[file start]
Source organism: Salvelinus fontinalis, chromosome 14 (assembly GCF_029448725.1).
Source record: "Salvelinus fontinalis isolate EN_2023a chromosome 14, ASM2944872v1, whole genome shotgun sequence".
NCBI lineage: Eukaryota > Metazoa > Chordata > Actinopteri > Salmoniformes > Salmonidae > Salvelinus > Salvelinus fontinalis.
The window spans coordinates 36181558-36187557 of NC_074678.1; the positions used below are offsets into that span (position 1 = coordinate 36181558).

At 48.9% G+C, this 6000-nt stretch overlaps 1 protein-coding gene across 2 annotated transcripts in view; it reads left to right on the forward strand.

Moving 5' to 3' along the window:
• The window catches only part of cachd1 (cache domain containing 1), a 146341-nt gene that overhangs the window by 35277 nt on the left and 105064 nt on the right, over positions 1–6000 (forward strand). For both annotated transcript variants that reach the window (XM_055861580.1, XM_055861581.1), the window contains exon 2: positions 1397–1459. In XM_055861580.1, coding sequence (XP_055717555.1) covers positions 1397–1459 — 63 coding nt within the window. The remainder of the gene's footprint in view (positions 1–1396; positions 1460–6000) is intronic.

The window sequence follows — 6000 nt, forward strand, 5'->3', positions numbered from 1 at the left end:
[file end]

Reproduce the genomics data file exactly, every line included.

Source organism: Salvelinus fontinalis, chromosome 14 (assembly GCF_029448725.1).
Source record: "Salvelinus fontinalis isolate EN_2023a chromosome 14, ASM2944872v1, whole genome shotgun sequence".
NCBI lineage: Eukaryota > Metazoa > Chordata > Actinopteri > Salmoniformes > Salmonidae > Salvelinus > Salvelinus fontinalis.
The window spans coordinates 36181558-36187557 of NC_074678.1; the positions used below are offsets into that span (position 1 = coordinate 36181558).

At 48.9% G+C, this 6000-nt stretch overlaps 1 protein-coding gene across 2 annotated transcripts in view; it reads left to right on the forward strand.

Moving 5' to 3' along the window:
• The window catches only part of cachd1 (cache domain containing 1), a 146341-nt gene that overhangs the window by 35277 nt on the left and 105064 nt on the right, over positions 1–6000 (forward strand). For both annotated transcript variants that reach the window (XM_055861580.1, XM_055861581.1), the window contains exon 2: positions 1397–1459. In XM_055861580.1, coding sequence (XP_055717555.1) covers positions 1397–1459 — 63 coding nt within the window. The remainder of the gene's footprint in view (positions 1–1396; positions 1460–6000) is intronic.

The window sequence follows — 6000 nt, forward strand, 5'->3', positions numbered from 1 at the left end: